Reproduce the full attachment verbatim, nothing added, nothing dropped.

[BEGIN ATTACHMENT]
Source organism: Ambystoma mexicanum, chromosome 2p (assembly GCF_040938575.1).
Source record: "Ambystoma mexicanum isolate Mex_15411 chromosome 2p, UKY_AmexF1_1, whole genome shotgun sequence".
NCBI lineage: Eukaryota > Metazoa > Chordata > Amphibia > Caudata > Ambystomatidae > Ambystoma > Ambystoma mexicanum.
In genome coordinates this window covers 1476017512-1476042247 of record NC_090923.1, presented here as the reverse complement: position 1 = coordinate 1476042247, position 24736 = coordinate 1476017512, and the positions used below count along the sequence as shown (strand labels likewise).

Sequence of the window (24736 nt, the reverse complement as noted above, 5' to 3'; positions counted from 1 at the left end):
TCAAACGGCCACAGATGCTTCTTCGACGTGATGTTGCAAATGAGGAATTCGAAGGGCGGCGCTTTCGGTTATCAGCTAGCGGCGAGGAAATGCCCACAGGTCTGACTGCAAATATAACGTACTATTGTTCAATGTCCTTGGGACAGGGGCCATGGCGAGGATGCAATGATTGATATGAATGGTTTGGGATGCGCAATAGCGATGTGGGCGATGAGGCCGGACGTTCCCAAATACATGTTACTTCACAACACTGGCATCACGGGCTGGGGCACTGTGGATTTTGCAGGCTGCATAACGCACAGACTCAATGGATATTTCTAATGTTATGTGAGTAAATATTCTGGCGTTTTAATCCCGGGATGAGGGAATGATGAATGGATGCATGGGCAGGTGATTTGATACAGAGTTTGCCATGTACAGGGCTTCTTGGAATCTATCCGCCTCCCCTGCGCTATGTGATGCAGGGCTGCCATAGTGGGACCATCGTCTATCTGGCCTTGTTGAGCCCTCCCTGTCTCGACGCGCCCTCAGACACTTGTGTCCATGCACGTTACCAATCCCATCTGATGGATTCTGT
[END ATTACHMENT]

Source organism: Ambystoma mexicanum, chromosome 2p (assembly GCF_040938575.1).
Source record: "Ambystoma mexicanum isolate Mex_15411 chromosome 2p, UKY_AmexF1_1, whole genome shotgun sequence".
NCBI lineage: Eukaryota > Metazoa > Chordata > Amphibia > Caudata > Ambystomatidae > Ambystoma > Ambystoma mexicanum.
In genome coordinates this window covers 1476017512-1476042247 of record NC_090923.1, presented here as the reverse complement: position 1 = coordinate 1476042247, position 24736 = coordinate 1476017512, and the positions used below count along the sequence as shown (strand labels likewise).

Sequence of the window (24736 nt, the reverse complement as noted above, 5' to 3'; positions counted from 1 at the left end):
TCAAACGGCCACAGATGCTTCTTCGACGTGATGTTGCAAATGAGGAATTCGAAGGGCGGCGCTTTCGGTTATCAGCTAGCGGCGAGGAAATGCCCACAGGTCTGACTGCAAATATAACGTACTATTGTTCAATGTCCTTGGGACAGGGGCCATGGCGAGGATGCAATGATTGATATGAATGGTTTGGGATGCGCAATAGCGATGTGGGCGATGAGGCCGGACGTTCCCAAATACATGTTACTTCACAACACTGGCATCACGGGCTGGGGCACTGTGGATTTTGCAGGCTGCATAACGCACAGACTCAATGGATATTTCTAATGTTATGTGAGTAAATATTCTGGCGTTTTAATCCCGGGATGAGGGAATGATGAATGGATGCATGGGCAGGTGATTTGATACAGAGTTTGCCATGTACAGGGCTTCTTGGAATCTATCCGCCTCCCCTGCGCTATGTGATGCAGGGCTGCCATAGTGGGACCATCGTCTATCTGGCCTTGTTGAGCCCTCCCTGTCTCGACGCGCCCTCAGACACTTGTGTCCATGCACGTTACCAATCCCATCTGATGGATTCTGT